Vanishing Point is aimed at comic book artist and is easy to understand and execute but it also goes far beyond the basics. Students, illustrators, and even people working in the design & drafting fields will be surprised at how much information in this book could help them every day.

I highly recommend this book to anyone who aspires to take their artwork to the next level.

Brian Miller - Author
Hi-Fi Color For Comics: Digital Techniques for Professional Results
32 of 33 people found the following review helpful
5.0 out of 5 stars Good for artists of all skill levels April 12 2009
By Parka - Published on Amazon.com
Format:Paperback
For comic artists who want to start on perspective, this is the book for you. This is a step-by-step tutorial book that teaches perspective drawing, specifically for comics. And that means creating perspective from concept rather than observation.

It explains all the foundational perspective rules (those point perspectives, drawing eclipses etc.), as well as tips on drawing characters in perspective. The explanations are simple and illustrated examples clear.

This book even teaches curvilinear perspective, where "straight" lines are drawn as curves, such as the cover illustration. This is more commonly used in comic books and are not taught in other basic perspective books. In photographic terms, this is the fish-eye effect.

Right at the end are pages of tricks and techniques aimed at solving perspective problems, such as fixing distortions, good places to place vanishing points etc.

This is a recommended book for artists at all skill levels.

(More pictures are available on my blog. Just visit my Amazon profile for the link.)
15 of 16 people found the following review helpful
5.0 out of 5 stars Excellent book on Perspective March 4 2008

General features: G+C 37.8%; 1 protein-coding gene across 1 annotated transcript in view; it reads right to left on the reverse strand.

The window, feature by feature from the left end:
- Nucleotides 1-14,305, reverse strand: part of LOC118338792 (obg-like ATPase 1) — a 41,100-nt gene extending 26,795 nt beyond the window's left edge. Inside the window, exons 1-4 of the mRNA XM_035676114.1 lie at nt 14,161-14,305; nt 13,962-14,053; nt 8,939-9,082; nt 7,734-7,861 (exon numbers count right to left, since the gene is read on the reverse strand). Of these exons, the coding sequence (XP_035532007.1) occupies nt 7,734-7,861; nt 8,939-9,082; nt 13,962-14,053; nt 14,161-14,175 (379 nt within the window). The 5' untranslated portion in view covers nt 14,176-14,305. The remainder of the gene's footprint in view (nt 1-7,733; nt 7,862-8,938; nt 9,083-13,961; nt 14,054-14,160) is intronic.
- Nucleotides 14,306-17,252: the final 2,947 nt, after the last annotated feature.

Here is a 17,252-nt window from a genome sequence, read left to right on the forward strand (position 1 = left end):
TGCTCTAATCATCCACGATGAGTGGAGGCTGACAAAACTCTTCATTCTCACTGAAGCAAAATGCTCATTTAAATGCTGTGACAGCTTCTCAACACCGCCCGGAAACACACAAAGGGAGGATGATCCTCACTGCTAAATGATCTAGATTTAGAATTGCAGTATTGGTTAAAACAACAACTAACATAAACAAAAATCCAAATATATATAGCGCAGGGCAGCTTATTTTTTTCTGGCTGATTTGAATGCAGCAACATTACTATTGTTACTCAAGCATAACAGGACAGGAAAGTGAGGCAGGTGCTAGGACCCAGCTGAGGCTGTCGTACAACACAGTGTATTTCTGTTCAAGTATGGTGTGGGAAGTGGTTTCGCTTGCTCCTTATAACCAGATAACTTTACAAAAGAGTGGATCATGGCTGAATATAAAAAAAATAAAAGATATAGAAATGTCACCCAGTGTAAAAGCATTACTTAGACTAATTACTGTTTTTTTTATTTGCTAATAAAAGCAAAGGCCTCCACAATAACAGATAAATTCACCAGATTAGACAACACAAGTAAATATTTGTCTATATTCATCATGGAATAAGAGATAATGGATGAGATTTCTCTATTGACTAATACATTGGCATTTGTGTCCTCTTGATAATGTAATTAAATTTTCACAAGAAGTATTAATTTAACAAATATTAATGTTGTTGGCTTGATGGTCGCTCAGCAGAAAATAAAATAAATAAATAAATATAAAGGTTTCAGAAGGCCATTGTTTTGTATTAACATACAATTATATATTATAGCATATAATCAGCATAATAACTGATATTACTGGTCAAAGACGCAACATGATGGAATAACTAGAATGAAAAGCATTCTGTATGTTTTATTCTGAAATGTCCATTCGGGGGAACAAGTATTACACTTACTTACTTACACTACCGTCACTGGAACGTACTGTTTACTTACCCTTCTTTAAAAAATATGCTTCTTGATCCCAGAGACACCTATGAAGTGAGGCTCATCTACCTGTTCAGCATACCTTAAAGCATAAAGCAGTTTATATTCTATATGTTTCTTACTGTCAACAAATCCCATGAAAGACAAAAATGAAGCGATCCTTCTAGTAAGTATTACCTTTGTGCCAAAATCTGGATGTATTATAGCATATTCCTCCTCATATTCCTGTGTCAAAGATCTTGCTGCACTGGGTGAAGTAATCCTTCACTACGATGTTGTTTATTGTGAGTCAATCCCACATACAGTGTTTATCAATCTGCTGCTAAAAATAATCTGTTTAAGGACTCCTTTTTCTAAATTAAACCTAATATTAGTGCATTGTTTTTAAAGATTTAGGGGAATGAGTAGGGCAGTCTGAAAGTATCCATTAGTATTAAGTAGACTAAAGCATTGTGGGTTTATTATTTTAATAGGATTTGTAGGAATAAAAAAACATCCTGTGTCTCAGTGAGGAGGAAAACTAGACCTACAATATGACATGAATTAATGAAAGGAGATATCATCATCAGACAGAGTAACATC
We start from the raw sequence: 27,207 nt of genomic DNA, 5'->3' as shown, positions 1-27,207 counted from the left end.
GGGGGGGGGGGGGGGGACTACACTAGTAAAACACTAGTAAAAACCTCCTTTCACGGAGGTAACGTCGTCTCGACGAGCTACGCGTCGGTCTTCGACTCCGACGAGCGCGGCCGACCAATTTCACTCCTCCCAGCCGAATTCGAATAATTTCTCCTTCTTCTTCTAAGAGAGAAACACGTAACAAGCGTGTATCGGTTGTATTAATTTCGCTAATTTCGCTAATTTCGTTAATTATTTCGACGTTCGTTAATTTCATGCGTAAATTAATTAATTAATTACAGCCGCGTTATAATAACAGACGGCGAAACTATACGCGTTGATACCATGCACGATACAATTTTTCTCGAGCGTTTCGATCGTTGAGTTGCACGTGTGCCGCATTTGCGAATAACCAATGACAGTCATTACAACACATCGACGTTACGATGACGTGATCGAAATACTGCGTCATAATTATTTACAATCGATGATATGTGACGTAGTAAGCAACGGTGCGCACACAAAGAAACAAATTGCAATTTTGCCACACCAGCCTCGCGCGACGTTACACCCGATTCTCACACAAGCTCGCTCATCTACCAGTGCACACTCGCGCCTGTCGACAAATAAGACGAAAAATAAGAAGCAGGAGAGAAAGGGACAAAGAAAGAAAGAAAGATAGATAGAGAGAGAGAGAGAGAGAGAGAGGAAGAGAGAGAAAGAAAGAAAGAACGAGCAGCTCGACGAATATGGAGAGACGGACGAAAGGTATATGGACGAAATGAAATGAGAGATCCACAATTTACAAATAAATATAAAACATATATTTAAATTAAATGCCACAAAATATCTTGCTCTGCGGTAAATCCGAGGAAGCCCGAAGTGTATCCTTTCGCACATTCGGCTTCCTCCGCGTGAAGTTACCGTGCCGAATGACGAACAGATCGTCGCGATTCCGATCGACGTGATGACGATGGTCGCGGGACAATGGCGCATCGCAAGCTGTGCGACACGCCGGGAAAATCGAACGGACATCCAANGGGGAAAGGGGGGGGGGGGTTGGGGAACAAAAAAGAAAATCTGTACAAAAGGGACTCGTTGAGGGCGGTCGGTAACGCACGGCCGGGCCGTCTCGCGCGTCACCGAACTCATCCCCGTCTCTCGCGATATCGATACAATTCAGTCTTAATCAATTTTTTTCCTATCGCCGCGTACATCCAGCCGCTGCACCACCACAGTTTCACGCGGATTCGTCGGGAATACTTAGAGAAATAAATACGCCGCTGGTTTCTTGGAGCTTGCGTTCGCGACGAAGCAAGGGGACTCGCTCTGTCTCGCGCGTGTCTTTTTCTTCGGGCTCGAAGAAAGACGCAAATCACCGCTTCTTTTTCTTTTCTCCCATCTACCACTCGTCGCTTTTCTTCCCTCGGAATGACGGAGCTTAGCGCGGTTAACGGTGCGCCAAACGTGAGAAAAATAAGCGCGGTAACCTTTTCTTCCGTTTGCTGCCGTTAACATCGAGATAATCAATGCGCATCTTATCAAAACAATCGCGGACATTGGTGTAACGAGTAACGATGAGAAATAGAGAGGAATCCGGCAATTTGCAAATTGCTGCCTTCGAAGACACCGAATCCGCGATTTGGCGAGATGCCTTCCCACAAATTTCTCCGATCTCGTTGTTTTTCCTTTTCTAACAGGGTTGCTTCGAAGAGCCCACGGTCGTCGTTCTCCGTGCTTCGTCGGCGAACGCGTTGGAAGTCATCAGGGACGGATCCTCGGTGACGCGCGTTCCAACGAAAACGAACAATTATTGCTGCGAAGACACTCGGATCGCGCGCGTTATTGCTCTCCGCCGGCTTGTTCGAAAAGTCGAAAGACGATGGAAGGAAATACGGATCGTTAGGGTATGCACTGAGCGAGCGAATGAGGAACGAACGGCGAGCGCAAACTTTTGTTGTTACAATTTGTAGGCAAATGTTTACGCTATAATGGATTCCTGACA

By Selden Jones - Published on Amazon.com
Format:Paperback|Verified Purchase
I'm an artist by hobby and have read 8 books on perspective but this one is exceptional. It's not just a book for comic artists but a great book for learning perspective. I was surprised when I received it. It covers topics that I have not seen covered in any other perspective book I've read. Such as, curvilinear perspective. It covers 1, 2, 3, 4, and 5 point perspective. I never saw any other coverage of 4 and 5 pt perspective before. Great book for any artist, comic or not and great illustrations. A+
15 of 17 people found the following review helpful
3.0 out of 5 stars Pretty Good Details on Perspectives! But ugly art.... April 1 2011
By Wells Fargo - Published on Amazon.com
Format:Paperback|Verified Purchase
Good book on perspectives! Bad art. Absolutely horrible. Especially when he draws people here. Just look into a pdf file of Andrew Loomis's "Figure Drawing for All It's Worth", and he's a LOT better in drawing people in perspectives, and that book was published in the 1930's!!!

The way he draws people according perspectives are just absurd. They do look amateur-ish in style. Believe me, it does not look that good. Although, his teachings on PERSPECTIVES are very good in this book. Very detailed in letting you know how he draws things from the furthest to the closest. I appreciate that part. That's three stars for that. I feel bad, because he really worked hard on background perspectives.

Two stars taken away is his finished artwork. His lineart is ridiculous in a bad way. His black lines are way too thick for a finished picture. They're really messy and they don't look as good as the cover you're seeing here, so beware on that. His coloring inside the pages truly look awful, and they look "unfinished". He should've hired a decent colorist and inker to finish the job, so you could see that what he was teaching was proven correct. His coloring is just the worst, I can't stand it. Remember, this book is about PERSPECTIVES, but according to perspectives, coloring and inked linearts need to be involved. Without it, the perspectives will just look bad, no matter how accurate it is.

Still, if you want to learn about perspectives just by drawing them in pencil, this is a VERY good book for you.

Brandon